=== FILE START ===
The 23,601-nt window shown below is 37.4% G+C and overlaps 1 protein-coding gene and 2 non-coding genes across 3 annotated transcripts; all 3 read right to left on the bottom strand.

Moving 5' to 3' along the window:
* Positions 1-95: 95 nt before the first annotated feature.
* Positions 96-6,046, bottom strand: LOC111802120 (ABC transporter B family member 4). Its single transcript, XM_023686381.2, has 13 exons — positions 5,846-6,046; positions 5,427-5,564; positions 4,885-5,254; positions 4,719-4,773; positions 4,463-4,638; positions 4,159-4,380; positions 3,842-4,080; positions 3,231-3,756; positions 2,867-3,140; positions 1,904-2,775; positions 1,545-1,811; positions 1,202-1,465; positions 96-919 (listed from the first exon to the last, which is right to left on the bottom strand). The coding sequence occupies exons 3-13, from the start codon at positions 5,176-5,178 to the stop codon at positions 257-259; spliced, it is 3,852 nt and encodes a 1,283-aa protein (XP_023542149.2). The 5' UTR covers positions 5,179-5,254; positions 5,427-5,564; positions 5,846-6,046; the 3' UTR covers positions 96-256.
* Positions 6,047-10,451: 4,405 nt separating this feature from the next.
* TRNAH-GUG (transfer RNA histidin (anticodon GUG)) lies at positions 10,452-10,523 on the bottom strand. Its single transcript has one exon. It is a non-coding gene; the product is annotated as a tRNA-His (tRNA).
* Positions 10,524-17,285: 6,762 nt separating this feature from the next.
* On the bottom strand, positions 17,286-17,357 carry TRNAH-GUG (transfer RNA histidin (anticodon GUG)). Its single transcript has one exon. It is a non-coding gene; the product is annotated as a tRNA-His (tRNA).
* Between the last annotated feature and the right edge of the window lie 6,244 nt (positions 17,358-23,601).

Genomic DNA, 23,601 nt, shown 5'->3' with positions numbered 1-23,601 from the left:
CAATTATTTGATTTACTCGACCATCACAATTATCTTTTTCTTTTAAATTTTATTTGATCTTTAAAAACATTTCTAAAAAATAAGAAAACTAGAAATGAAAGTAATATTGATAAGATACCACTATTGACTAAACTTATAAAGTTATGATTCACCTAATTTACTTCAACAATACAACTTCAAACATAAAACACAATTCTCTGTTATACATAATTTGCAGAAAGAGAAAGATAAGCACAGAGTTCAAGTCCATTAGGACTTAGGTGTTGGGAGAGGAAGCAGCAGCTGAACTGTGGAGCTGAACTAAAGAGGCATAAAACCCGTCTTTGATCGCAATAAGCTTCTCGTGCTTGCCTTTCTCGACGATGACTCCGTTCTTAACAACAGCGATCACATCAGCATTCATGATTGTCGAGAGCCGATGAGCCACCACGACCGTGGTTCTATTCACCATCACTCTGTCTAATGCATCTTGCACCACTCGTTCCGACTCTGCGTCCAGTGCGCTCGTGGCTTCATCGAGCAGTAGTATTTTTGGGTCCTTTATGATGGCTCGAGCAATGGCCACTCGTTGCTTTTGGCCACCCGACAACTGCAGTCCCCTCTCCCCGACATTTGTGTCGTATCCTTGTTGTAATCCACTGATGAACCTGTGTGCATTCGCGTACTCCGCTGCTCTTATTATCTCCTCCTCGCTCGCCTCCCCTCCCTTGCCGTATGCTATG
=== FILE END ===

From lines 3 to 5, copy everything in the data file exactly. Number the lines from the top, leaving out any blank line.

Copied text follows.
* Positions 1-95: 95 nt before the first annotated feature.
* Positions 96-6,046, bottom strand: LOC111802120 (ABC transporter B family member 4). Its single transcript, XM_023686381.2, has 13 exons — positions 5,846-6,046; positions 5,427-5,564; positions 4,885-5,254; positions 4,719-4,773; positions 4,463-4,638; positions 4,159-4,380; positions 3,842-4,080; positions 3,231-3,756; positions 2,867-3,140; positions 1,904-2,775; positions 1,545-1,811; positions 1,202-1,465; positions 96-919 (listed from the first exon to the last, which is right to left on the bottom strand). The coding sequence occupies exons 3-13, from the start codon at positions 5,176-5,178 to the stop codon at positions 257-259; spliced, it is 3,852 nt and encodes a 1,283-aa protein (XP_023542149.2). The 5' UTR covers positions 5,179-5,254; positions 5,427-5,564; positions 5,846-6,046; the 3' UTR covers positions 96-256.
* Positions 6,047-10,451: 4,405 nt separating this feature from the next.